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The game show returns: a triumph for country sports

Friday 11 August 2006

The countryside's doughiest defender marks its centenary next year - and will celebrate here in Yorkshire with the world's biggest fields sports fair, writes our countryside commentator John Sheard

MODESTY is not one of the more famous traits of Yorkshire folk. Hiding bushels is not normal in the county of the broad acres. So it came as a surprise to me to discover that an organisation I have worked with for decades was actually born here 99 years ago in a room I know well.

And that makes its centenary celebrations next year (see news)something to look forward to as a landmark in the struggle by country folk to maintain their independence as urban-based politicians do their best to destroy rural life, one of the few surviving strands of society which still has a connect with this island's marvellous past.

CLA Game Fair comes home to Yorkshire's Harewood House

To the few so-called metropolitans who actually know of its existence, the Country Land and Business Association - of the CLA as its is still known - is probably seen as a bunch of red-faced toffs snorting out orders from the saddles of expensive hunters to bunches of smock-dressed yokels who, unless they tug the proper forelock, will feel the lash of a riding crop across their shoulders.

Nothing, in fact, could be further from the truth. The CLA is in fact a ruthlessly professional body which actually understands how the countryside works and, what's more, has the financial, legal and PR expertise to defend country values against those North London based "intellectuals" who set in motion the drive to get foxhunting banned and are now working behind the scenes to do the same for shooting and fishing.

Make no mistake, these people have influence, in the nasty, back-stabbing ways that are quite familiar to politicians, but the one thing that they don't have is numbers. I would estimate that the so-called "Westminster" village probably numbers no more than two or three thousand "opinion makers" who do their dirty work over dinner party tables in Hamgate or Islington.

And this takes us to the "opposition", the CLA's Game Fair, the biggest celebration of country sports anywhere in the world, which will be held once again at grandiose Harewood House in Wharfedale next year.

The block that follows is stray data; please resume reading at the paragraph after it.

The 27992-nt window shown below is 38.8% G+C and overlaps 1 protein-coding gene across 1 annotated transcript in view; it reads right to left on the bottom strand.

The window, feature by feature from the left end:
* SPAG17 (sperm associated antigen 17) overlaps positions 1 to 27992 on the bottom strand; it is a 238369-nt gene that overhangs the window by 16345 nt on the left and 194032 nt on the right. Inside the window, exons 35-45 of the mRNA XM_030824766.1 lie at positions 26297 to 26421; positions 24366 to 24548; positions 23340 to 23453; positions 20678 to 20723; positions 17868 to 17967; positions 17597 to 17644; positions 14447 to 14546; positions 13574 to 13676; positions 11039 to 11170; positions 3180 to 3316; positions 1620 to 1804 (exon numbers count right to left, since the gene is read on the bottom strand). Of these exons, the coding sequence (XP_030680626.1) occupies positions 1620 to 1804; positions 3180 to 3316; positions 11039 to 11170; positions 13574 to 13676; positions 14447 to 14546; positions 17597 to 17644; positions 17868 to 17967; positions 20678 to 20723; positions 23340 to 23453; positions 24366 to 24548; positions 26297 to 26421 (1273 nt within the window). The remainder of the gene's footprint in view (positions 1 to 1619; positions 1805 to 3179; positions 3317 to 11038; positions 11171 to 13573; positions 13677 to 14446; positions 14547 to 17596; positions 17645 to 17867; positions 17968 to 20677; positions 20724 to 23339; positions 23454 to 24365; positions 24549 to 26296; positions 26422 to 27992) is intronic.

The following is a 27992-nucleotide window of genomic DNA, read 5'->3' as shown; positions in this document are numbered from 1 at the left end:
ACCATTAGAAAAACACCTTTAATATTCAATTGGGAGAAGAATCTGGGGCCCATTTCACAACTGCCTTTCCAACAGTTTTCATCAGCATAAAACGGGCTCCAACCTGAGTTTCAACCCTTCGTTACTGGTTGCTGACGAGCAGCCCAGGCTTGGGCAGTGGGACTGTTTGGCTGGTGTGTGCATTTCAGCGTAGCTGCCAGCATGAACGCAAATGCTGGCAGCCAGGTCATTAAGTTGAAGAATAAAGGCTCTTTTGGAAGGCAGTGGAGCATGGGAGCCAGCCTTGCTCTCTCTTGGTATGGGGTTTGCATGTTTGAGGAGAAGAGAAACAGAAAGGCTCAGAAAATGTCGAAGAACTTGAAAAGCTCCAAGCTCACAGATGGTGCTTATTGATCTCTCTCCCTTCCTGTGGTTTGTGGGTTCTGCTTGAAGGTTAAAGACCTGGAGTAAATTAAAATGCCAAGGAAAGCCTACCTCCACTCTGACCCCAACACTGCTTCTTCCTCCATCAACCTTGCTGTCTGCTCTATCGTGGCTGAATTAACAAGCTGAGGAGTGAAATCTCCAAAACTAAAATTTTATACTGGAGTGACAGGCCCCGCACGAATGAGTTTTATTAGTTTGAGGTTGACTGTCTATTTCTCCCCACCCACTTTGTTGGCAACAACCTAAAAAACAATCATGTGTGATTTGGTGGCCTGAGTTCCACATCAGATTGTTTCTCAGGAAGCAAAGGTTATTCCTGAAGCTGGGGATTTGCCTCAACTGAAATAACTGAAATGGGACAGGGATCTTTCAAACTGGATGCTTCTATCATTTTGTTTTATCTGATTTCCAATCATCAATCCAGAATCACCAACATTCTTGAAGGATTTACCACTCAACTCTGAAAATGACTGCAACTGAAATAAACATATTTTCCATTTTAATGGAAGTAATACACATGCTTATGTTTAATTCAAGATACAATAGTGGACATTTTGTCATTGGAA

This is highly significant because the fair will mark the 100th anniversary of the founding of the association, which came into being at a meeting of Yorkshire landowners in the Royal Station Hotel, York, where as a young freelance in the 1960s I sat through many a boring meeting (and met such characters as the late Sir Stanley Mathews and the still extant Sir Jimmy Saville).

There were some curious similarities between 1907 and now and some disparities too. There was what would then be called a Left Wing government in power, the Liberals - Lloyd George was the powerful President of the Board of Trade - and the fight over the Corn Laws, which allowed the import of cheap wheat from abroad, still left bitter memories.

The countryside was also in a state of turmoil but for different reasons than today. Then the problem was the drift of people from the land into the manufacturing towns and cities which, of course, was far greater in industrial north and northern farmers were desperately short of labour. Today, of course, that trend is reversed: the flight is from town to country and the rural problem is a shortage of jobs.

The fact the CLA's inaugural meeting was held in the "capital" of the North no doubt had great significance too, for there was undoubtedly a growing feeling then that the south, and London in particular, was beginning to take over the whole nation. Industry's money was made up here - but it ended up in the pockets of London bankers.

As the French say, "La plus ca change…" And the more things did change in the countryside, the more the CLA helped them to stay the same. For unlike the politicians, CLA leaders always understood that the English people, although most of them live in the cities, hold a deep reverence for their countryside and its ways.

The game fair illustrates that in ways that even the politicos can count: in pure numbers. This years show in deepest Hampshire attracted 138,000 people, more than any football match, beating last year's record (also at Harewood) by 6,000. Next year's centenary is expected exceed 150,000.

Inevitably, many of those will come from the towns and cities. Many of those will be keen followers of country sports like riding, angling or shooting, the pleasures the metros would like to ban. Politicians who ignore support like that do so at their own risk!

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